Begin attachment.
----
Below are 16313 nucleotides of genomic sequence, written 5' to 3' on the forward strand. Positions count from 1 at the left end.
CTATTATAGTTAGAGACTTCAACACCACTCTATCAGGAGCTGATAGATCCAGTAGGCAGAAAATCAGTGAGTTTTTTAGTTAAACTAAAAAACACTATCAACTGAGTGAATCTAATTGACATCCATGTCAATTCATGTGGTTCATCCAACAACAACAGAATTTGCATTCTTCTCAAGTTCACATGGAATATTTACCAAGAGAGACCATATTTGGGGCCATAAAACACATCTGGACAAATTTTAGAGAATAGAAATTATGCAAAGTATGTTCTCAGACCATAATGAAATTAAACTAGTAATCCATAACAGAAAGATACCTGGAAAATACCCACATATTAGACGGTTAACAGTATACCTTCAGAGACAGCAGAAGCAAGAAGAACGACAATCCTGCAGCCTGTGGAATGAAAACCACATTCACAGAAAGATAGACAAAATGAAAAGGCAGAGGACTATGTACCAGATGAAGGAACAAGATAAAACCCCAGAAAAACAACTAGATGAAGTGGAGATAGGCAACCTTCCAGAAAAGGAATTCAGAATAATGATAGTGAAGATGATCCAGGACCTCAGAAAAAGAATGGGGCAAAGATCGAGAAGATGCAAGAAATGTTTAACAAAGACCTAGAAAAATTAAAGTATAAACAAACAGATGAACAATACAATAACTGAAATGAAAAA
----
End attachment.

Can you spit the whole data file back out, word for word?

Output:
Below are 16313 nucleotides of genomic sequence, written 5' to 3' on the forward strand. Positions count from 1 at the left end.
CTATTATAGTTAGAGACTTCAACACCACTCTATCAGGAGCTGATAGATCCAGTAGGCAGAAAATCAGTGAGTTTTTTAGTTAAACTAAAAAACACTATCAACTGAGTGAATCTAATTGACATCCATGTCAATTCATGTGGTTCATCCAACAACAACAGAATTTGCATTCTTCTCAAGTTCACATGGAATATTTACCAAGAGAGACCATATTTGGGGCCATAAAACACATCTGGACAAATTTTAGAGAATAGAAATTATGCAAAGTATGTTCTCAGACCATAATGAAATTAAACTAGTAATCCATAACAGAAAGATACCTGGAAAATACCCACATATTAGACGGTTAACAGTATACCTTCAGAGACAGCAGAAGCAAGAAGAACGACAATCCTGCAGCCTGTGGAATGAAAACCACATTCACAGAAAGATAGACAAAATGAAAAGGCAGAGGACTATGTACCAGATGAAGGAACAAGATAAAACCCCAGAAAAACAACTAGATGAAGTGGAGATAGGCAACCTTCCAGAAAAGGAATTCAGAATAATGATAGTGAAGATGATCCAGGACCTCAGAAAAAGAATGGGGCAAAGATCGAGAAGATGCAAGAAATGTTTAACAAAGACCTAGAAAAATTAAAGTATAAACAAACAGATGAACAATACAATAACTGAAATGAAAAA